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Old 01-23-2011, 09:42 AM   #1
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1978 28' Argosy 28
Post Falls , Idaho
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Power Steering Not Working - 310 Motorhome

The power steering is not working on my 1983 310 motorhome. It's extreemly difficult to turn the steering wheel left or right. I have inspected the power steering pump drive belt, hoses etc. and everything looks ok with no leaks. There is a little wobble in the power steering pump pully. I have jacked up the front to get the tires off of the ground and the steering works fine. Also tried the bleeding proceedure several times. I am guessing the problem is the power steering pump but I'm not sure how to get to it. I don't see any good access from outside. I'm thinking the best way is to remove the engine cover inside the motorhome and remove the AC compressor. This might give me enough room to get to the pump below. Has anyone replaced the ps pump before ? I very much appreciate any help.
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Old 01-23-2011, 12:16 PM   #2
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Sounds like the pump has failed.

What about pulling the wheel and going at it from that angle?
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Old 01-23-2011, 12:26 PM   #3
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I agree with Garry. When I replaced the power steering pump in my old Dodge van, I had to do it from below. You really want to avoid opening the AC system.
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Old 01-23-2011, 02:35 PM   #4
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Pulling the wheel sounds like a good option. There is a small access opening through the inner fenderwell panel. The side of power steering pump can be seen through this opening. I'm not sure if the opening is large enough to get a hand through and see what I'm doing. If not maybe the panel can be removed somehow. I'll check it and see....Thank you.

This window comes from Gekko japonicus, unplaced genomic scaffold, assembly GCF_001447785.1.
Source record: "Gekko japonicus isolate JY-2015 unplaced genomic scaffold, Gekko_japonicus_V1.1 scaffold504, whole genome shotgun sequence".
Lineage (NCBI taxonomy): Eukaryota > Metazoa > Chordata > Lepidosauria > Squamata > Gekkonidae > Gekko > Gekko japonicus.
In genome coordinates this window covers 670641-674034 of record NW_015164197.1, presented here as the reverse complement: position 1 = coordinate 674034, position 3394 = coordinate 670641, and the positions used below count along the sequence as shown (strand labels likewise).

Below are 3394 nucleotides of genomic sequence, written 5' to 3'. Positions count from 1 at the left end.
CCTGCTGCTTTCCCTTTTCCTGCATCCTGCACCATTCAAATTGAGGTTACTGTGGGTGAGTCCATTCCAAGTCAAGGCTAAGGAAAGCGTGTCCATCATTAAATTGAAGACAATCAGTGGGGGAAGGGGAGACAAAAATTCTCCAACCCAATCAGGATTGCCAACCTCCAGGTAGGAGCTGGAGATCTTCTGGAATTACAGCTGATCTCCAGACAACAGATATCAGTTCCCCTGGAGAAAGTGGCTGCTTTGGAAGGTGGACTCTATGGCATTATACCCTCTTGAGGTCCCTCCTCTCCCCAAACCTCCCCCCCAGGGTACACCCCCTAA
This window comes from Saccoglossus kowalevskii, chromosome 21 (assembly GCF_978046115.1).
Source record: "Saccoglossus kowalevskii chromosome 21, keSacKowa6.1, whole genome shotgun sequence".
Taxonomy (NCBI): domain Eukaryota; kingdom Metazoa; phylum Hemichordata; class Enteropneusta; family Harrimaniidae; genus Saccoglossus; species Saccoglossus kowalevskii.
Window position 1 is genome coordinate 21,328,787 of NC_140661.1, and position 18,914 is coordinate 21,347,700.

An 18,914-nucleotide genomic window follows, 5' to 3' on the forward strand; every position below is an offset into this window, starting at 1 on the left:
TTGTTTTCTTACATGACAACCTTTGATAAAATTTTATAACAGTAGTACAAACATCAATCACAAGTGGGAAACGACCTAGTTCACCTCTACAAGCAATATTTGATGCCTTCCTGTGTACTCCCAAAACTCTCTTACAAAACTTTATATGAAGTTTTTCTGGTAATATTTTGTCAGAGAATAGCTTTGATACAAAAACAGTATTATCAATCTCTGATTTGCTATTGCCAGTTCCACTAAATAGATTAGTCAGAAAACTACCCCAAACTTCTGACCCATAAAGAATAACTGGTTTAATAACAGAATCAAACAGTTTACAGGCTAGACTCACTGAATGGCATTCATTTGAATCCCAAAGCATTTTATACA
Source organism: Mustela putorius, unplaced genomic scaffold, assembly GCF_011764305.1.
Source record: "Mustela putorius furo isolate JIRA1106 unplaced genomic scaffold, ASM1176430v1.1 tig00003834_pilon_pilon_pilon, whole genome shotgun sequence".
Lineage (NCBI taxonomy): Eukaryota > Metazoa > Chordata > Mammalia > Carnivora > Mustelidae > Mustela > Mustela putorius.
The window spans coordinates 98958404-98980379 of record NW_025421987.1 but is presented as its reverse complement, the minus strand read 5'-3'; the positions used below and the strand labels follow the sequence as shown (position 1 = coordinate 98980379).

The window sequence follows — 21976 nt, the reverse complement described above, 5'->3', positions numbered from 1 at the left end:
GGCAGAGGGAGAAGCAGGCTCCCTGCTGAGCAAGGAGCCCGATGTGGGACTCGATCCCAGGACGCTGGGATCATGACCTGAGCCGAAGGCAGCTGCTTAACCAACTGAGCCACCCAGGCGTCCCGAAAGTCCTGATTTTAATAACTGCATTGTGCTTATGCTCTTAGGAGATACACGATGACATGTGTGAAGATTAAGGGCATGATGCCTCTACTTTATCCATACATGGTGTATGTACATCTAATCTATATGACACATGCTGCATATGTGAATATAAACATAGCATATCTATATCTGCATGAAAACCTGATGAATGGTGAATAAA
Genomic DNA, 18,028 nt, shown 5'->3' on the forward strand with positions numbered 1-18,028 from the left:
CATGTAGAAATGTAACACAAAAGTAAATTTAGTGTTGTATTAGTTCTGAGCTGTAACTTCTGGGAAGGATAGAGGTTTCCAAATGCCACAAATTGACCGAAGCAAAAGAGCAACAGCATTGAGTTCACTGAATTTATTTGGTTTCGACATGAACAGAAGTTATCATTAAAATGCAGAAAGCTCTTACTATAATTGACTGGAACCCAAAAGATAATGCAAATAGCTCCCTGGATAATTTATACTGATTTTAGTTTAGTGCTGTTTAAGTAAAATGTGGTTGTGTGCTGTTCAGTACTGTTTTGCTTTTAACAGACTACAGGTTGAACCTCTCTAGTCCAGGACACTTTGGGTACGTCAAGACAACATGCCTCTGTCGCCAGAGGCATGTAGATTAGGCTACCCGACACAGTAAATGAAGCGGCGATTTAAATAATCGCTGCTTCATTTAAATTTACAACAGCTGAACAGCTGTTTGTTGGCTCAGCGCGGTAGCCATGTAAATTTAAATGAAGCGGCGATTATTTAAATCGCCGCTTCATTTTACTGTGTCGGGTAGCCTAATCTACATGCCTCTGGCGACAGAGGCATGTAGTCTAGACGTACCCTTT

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Old 01-24-2011, 12:58 AM   #5
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1989 34.5' Airstream 345
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If I remember correctly, the power steering and the disc brakes are connected. Are you having any braking problems? Our reservoir is located inside left of the driver's side front wheel, front of the axle with an access port designed for triple-jointed forearms...you can access this by parking, turning your wheel all the way left, setting the emergency brake, and extending the left front 'leveler'...a real b-kitty to get to to uncap, but a lion kitty to replace that cap...I had noticed a co-relation to difficult steering and braking...have you checked the fluid level? m
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Old 01-24-2011, 05:44 AM   #6
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If you have a Hydro-Boost (and you probably do) you do not have a vacuum assist brake system power assist for brakes is from the power steering pump.

You might want to review this, not a big deal but you will have to bleed the power steering.

Operation, Diagnosis and Repair of HYDRO-BOOST
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Old 01-24-2011, 11:03 AM   #7
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1978 28' Argosy 28